World's largest polluters debate climate as G8 summit ends

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Leaders of rich and developing nations failed to overcome differences on tackling climate change but agreed on the need for major emissions cuts, as the G8 summit concluded in Japan on Wednesday.
TOYAKO (Hokkaido), July 9 (RIA Novosti) - Leaders of rich and developing nations failed to overcome differences on tackling climate change but agreed on the need for major emissions cuts, as the G8 summit concluded in Japan on Wednesday.

The talks between the Group of Eight leading industrialized nations and eight major developing economies on the northern Japanese island of Hokkaido came a day after the G8 adopted a statement calling for a 50% cut in greenhouse gas emissions by 2050.

Tuesday's statement from the leaders of Britain, Canada, France, Germany, Italy, Japan, Russia and the United States met with harsh criticism from environmentalists for its ambiguous wording and lack of specific mid-term targets.

The meeting between the 16 leaders, including Chinese President Hu Jintao, Indian Prime Minister Manmohan Singh, and Brazilian President Luiz Inacio Lula da Silva, also addressed rising fuel and food prices, and their impact on the world economy.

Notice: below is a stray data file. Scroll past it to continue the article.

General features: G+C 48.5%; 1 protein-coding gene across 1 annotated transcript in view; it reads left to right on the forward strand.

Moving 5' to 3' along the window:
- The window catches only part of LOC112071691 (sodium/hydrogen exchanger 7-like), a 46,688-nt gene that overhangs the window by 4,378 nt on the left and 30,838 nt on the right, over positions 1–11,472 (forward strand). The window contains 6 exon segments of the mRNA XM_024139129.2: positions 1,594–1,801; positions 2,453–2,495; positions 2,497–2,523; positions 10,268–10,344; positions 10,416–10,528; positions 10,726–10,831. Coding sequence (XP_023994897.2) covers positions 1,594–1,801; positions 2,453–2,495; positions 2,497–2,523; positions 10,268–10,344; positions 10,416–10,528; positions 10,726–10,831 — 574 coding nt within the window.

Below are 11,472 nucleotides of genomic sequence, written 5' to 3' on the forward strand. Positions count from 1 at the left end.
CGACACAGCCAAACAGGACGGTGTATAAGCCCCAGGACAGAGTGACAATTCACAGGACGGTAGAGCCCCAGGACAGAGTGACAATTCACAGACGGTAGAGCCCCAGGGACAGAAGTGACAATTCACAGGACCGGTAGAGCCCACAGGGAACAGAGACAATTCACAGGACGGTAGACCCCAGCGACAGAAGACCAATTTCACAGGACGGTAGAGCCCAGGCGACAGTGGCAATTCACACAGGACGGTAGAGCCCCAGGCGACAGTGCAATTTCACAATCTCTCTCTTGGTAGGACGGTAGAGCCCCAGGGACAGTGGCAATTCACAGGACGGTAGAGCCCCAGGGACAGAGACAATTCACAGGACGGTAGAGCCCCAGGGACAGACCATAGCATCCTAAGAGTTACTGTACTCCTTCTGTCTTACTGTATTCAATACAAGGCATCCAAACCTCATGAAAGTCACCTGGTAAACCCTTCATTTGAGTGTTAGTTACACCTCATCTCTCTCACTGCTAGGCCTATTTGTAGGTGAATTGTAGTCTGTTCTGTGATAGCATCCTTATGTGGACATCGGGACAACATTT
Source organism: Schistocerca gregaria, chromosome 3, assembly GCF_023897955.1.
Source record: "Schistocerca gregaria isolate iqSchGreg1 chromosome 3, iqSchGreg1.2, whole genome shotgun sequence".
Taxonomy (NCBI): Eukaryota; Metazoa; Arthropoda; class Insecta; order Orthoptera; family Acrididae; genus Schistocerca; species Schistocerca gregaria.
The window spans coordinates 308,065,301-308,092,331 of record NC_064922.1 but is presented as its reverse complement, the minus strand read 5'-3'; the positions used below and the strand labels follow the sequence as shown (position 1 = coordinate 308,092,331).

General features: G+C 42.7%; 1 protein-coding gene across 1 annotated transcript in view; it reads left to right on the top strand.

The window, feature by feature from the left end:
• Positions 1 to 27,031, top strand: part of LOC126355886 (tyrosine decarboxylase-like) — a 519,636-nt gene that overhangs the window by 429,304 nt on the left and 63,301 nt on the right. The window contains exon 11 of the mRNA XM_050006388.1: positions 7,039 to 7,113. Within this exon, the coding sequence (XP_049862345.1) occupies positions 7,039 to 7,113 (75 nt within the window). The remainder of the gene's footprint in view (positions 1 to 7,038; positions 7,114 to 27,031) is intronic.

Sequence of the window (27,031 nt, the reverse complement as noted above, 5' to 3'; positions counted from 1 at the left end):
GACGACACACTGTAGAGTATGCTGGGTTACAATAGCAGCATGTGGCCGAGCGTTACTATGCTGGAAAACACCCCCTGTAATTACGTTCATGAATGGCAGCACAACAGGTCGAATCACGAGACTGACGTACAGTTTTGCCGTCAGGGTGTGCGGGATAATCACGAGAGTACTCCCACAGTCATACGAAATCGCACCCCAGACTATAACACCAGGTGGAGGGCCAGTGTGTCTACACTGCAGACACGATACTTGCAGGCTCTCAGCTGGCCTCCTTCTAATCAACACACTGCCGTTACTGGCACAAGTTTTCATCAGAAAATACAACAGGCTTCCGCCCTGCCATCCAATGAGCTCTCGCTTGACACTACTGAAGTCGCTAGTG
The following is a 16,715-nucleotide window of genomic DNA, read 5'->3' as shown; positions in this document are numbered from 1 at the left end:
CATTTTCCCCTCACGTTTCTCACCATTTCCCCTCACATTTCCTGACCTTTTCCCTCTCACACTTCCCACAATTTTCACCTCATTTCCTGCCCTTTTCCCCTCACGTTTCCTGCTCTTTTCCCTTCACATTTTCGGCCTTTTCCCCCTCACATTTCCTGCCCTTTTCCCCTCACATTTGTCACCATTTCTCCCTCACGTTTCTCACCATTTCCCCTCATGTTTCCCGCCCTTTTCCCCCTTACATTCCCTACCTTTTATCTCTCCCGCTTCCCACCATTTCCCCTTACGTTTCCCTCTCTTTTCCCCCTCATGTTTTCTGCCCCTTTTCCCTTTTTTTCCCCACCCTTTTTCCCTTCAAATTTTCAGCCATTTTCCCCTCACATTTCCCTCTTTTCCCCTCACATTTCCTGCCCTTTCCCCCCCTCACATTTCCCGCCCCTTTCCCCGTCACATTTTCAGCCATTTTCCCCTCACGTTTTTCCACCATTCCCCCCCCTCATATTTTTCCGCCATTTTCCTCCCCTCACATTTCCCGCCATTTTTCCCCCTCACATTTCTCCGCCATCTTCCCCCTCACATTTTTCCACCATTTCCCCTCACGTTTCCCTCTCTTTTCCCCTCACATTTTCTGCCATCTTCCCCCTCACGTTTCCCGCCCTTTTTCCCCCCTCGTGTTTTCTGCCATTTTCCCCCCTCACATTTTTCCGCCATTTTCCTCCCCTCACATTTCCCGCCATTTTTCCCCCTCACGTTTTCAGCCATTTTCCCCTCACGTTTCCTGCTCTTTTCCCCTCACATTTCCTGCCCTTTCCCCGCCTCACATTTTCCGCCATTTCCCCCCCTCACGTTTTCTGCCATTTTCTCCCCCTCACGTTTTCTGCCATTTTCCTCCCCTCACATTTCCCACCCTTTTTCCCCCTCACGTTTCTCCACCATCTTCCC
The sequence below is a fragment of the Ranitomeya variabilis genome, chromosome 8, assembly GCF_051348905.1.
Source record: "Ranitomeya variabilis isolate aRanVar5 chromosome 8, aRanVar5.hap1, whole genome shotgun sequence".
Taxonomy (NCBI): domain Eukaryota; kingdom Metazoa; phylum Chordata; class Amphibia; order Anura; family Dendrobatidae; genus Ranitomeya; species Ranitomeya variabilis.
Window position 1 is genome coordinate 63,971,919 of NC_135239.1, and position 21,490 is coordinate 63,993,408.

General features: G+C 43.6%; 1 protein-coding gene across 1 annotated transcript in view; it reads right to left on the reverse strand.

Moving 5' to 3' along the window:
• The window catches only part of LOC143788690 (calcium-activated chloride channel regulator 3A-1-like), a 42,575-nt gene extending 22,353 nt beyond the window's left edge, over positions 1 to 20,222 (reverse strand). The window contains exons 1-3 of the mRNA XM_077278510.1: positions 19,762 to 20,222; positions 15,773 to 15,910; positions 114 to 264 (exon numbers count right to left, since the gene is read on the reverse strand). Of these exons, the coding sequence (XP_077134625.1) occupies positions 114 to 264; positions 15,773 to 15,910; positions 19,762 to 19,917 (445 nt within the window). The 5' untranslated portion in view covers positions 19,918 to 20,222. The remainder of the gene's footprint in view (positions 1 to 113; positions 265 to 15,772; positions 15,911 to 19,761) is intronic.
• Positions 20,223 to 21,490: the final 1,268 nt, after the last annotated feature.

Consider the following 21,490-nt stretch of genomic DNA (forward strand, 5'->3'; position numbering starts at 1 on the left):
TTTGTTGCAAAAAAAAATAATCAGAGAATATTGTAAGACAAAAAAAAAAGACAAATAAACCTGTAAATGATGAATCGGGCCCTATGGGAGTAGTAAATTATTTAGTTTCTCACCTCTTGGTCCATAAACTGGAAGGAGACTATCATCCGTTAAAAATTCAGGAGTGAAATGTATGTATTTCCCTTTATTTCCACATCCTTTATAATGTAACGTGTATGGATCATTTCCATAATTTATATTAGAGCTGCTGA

Major differences remained on climate change, with China and India refusing to sign up to the G8's emissions goal. The Chinese leader told the meeting that rich nations must take the initiative in curbing emissions, and support developing economies' efforts by providing clean technology and funding.

However, the leaders agreed in their statement that "climate change is one of the great global challenges of our time," and that "Our nations will continue to work constructively together to promote the success of the Copenhagen climate change conference."

The statement called for medium-term emissions cuts, but omitted any mention of numerical targets.

The leaders declared their support for United Nations negotiations on agreeing a new international deal to replace the Kyoto Protocol, set to expire in 2012.

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